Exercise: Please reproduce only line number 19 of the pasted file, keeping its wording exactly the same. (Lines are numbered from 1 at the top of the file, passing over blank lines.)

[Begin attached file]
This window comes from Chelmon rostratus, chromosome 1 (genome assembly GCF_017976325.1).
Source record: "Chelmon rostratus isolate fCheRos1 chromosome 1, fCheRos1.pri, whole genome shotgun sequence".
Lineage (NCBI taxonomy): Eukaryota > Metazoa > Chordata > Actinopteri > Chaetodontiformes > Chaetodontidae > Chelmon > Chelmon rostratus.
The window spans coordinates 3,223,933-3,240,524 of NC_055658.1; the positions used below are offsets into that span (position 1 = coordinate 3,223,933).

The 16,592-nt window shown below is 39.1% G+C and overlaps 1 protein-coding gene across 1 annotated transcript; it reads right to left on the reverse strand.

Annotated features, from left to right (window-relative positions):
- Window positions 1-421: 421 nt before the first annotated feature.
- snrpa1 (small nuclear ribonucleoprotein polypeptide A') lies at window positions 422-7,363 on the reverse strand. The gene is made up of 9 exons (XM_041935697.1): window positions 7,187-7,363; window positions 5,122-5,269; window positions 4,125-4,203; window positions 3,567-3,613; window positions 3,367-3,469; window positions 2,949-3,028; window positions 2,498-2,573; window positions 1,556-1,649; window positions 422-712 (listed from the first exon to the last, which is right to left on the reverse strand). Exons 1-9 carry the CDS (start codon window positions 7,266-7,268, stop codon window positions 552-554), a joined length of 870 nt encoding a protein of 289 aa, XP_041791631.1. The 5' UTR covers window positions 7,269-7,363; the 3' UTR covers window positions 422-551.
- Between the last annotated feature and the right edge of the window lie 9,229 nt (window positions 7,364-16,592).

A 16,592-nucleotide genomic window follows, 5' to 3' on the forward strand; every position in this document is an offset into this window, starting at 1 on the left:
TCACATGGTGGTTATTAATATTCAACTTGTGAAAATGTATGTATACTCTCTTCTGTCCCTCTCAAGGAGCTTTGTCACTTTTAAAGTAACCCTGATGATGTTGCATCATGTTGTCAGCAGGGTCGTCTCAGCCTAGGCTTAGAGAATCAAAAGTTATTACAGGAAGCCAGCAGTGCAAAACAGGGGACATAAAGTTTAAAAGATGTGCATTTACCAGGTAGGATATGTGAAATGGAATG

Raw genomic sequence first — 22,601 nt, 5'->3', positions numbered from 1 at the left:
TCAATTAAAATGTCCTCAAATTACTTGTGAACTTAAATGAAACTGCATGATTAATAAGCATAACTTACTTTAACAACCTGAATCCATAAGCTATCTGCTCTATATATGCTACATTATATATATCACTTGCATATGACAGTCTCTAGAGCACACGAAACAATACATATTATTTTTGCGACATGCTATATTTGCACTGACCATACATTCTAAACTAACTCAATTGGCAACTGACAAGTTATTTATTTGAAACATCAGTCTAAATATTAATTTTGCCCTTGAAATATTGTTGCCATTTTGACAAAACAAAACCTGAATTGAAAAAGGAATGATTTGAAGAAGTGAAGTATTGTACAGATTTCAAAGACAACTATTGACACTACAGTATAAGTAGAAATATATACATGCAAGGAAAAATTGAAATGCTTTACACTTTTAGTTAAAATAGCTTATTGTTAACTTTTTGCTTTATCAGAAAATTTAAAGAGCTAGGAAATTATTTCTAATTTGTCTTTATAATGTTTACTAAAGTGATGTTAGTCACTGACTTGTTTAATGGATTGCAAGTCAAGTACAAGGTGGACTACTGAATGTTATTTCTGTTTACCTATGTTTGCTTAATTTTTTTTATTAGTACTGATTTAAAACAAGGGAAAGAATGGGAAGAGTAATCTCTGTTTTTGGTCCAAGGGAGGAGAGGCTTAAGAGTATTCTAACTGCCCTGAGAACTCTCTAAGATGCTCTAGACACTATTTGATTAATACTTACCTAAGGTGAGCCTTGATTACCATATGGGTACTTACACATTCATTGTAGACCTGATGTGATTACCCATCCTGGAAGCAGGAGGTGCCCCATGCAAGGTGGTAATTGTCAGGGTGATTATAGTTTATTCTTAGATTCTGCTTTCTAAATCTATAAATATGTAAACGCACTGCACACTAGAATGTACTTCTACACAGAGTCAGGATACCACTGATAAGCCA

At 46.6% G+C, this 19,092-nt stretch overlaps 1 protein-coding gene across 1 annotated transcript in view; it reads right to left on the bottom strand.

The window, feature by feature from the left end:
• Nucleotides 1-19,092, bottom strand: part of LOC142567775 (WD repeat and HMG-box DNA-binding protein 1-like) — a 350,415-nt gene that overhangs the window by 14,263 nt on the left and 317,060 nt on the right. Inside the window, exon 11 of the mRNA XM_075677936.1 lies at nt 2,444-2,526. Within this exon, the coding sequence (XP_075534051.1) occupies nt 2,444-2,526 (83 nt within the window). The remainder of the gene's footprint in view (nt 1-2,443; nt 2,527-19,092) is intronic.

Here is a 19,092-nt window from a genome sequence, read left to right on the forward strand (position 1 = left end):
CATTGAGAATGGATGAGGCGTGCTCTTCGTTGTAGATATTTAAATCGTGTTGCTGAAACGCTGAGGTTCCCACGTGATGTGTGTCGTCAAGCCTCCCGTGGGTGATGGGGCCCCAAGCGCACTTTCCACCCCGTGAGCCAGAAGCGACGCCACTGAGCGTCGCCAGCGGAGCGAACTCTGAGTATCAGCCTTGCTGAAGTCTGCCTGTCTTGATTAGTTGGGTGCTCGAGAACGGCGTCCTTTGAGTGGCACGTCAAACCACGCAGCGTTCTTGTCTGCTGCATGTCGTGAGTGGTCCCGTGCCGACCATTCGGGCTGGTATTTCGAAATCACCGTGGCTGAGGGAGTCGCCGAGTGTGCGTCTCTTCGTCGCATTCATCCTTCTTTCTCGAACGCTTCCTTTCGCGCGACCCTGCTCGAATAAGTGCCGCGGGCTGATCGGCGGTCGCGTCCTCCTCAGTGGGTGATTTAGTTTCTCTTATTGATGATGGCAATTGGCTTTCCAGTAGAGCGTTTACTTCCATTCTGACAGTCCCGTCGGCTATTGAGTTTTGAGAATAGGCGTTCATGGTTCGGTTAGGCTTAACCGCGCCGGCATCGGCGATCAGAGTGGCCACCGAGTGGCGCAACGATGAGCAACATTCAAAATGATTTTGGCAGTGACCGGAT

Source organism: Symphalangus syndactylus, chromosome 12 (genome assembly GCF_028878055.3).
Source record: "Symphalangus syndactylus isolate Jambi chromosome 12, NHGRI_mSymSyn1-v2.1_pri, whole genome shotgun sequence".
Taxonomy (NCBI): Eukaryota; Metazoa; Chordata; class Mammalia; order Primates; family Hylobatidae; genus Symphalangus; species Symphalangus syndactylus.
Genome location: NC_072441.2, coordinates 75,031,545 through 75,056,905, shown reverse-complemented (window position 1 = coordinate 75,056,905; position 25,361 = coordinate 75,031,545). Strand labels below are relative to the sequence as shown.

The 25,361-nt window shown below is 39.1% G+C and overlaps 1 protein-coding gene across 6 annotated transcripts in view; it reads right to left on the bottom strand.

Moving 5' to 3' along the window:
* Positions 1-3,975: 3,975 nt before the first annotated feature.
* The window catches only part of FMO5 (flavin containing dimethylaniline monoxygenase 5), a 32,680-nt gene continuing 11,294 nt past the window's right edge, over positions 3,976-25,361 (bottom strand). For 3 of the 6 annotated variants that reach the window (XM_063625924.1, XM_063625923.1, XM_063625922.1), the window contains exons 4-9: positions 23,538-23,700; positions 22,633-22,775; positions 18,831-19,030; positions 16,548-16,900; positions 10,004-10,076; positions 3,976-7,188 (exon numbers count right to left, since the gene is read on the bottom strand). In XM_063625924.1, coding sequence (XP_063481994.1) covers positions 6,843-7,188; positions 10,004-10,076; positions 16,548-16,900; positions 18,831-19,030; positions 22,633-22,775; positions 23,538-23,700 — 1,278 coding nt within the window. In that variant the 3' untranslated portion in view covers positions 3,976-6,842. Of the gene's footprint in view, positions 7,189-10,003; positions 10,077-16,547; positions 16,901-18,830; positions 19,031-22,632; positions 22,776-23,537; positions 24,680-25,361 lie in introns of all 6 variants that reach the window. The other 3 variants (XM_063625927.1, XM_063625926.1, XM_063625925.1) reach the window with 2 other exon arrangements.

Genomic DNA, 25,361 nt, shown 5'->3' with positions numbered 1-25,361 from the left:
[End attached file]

Source organism: Symphalangus syndactylus, chromosome 12 (genome assembly GCF_028878055.3).